Housing-analysis blog creater and owner, and financial planner, "mohican" noticed back in 2007 there was a (negative) correlation between so-called "months of inventory" (MOI), the ratio of reported for-sale inventory to monthly sales, to price changes. MOI tells us how long it will take to clear inventory at current sales rates. Other equivalent measures you may hear are months of supply, sell-list ratio (the inverse of MOI), and months to clear. This blog refers to MOI, and data can be found on REBGV news releases. (Note that Fraser Valley real estate board also published similar stats, and the correlation is good there as well; this analysis is only for REBGV data.)
Price changes are measured using the Teranet HPI, however similar correlations to MOI exist with the MLS-HPI and to a lesser extent median price changes. In order to account for month-month sales noise MOI is averaged over three months. I only have complete monthly inventory data for REBGV to 2005. There are likely data before this but I do not have access to them.
Two further innovations come by first recognizing that correlation changes depending upon the period over which price changes are measured. For example the correlation to quarter-on-quarter price changes is better than month-on-month price changes. Second the correlation becomes better if we time-shift the data (i.e. cross-correlate).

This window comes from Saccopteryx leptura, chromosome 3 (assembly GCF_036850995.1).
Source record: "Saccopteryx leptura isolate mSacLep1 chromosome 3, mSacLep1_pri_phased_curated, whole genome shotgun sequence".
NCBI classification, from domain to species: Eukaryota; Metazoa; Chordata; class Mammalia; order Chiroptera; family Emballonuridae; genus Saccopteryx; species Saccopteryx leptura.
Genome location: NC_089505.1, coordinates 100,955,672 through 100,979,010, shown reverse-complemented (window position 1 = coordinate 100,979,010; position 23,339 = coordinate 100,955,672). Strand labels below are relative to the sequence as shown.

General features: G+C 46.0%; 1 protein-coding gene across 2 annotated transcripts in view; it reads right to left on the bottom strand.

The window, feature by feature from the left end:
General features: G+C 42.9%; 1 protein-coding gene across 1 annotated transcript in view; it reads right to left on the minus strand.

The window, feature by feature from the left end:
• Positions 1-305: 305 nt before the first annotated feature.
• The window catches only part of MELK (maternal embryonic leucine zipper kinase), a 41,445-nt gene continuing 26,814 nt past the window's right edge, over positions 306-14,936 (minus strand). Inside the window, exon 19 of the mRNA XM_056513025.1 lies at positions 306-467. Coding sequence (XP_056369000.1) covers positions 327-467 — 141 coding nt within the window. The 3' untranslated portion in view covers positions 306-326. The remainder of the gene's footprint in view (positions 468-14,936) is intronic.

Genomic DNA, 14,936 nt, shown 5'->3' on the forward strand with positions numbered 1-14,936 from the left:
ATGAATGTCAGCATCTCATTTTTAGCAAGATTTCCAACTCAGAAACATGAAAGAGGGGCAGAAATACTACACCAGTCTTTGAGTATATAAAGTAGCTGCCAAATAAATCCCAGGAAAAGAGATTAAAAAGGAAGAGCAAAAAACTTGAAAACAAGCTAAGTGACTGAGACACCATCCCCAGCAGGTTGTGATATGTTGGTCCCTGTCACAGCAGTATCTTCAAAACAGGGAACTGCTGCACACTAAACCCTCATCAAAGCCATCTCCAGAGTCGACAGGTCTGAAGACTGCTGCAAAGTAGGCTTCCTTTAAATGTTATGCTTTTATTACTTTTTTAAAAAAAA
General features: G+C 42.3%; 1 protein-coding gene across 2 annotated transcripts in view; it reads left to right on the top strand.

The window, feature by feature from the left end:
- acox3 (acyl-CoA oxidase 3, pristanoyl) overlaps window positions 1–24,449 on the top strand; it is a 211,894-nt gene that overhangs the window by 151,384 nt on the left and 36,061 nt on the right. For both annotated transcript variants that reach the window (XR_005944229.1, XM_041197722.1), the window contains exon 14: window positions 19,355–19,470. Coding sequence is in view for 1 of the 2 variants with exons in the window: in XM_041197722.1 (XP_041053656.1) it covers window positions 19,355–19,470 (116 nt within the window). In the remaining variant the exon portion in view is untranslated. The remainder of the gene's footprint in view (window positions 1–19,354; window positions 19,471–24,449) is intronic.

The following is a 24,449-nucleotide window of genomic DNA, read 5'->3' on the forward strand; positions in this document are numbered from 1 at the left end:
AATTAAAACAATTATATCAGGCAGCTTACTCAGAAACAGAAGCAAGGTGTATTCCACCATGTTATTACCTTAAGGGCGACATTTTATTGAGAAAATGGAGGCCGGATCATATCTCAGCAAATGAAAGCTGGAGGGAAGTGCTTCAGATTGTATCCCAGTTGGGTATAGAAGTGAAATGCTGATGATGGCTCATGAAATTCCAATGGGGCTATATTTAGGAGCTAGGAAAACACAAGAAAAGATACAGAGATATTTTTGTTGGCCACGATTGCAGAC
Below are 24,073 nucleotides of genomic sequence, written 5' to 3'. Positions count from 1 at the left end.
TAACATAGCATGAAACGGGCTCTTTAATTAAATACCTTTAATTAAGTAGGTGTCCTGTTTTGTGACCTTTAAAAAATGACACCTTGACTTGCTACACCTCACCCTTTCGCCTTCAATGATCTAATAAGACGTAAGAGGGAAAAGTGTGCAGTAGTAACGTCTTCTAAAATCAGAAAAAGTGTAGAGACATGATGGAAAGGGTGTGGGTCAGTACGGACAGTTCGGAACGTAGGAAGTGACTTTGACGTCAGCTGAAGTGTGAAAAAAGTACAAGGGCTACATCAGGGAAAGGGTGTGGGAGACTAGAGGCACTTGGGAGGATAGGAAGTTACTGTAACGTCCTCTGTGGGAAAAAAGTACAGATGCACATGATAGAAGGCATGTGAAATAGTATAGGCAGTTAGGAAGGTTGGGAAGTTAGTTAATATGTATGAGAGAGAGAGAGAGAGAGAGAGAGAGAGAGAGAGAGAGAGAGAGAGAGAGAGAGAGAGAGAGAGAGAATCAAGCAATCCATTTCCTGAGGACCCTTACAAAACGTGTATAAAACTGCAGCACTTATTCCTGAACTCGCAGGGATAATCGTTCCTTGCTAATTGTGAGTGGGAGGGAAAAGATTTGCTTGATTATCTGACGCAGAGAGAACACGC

Below is a graph of the cross-correlations between price changes over different intervals and 3-month-moving-average MOI:
What this shows is that the highest correlation exists when correlating half-on-half price changes with a 3 month delay. The scatterplot showing this relationship is below:
Note MOI is displayed on as logarithmic scale. Other correlations are not as good but still not bad. Looking at year-on-year and quarter-on-quarter, both appropriately time-shifted, show the relationship is not as high but still obvious:
The most recent price weakness is shown on the QOQ graph above, indeed 2012 is behaving as previous years.
An important, and powerful, note on these graphs is that because of the time-shifted peak correlation, only MOI numbers from the past are displayed. For example the HOH graph only displays MOI to 3 months ago, the YOY graph only displays MOI to 6 months ago, and the QOQ graph only displays MOI to last month. That means that if we know MOI today (and we do thanks to Realtor Paul Boenisch posting daily sales, listings, and inventory on vancouvercondo.info) we can use this model to predict prices some months out.
Take the HOH graph above and apply current 3 month average MOI (about 10) to the graph. That implies that we should be seeing a -5% half-on-half change in the Teranet HPI 3 months from now, in January 2013. A weaker measure is to use the YOY graph and forecast prices 6 months from now; based on that measure we should see the Teranet HPI down -4% to -6% year-on-year in April 2013.
In summary a method of forecasting Teranet HPI for Vancouver has been presented. By finding peak negative cross-correlation between months of inventory and price changes over defined periods it is possible to calculate predictions with varying degrees of strength. Further work expanding this method into other cities is possible.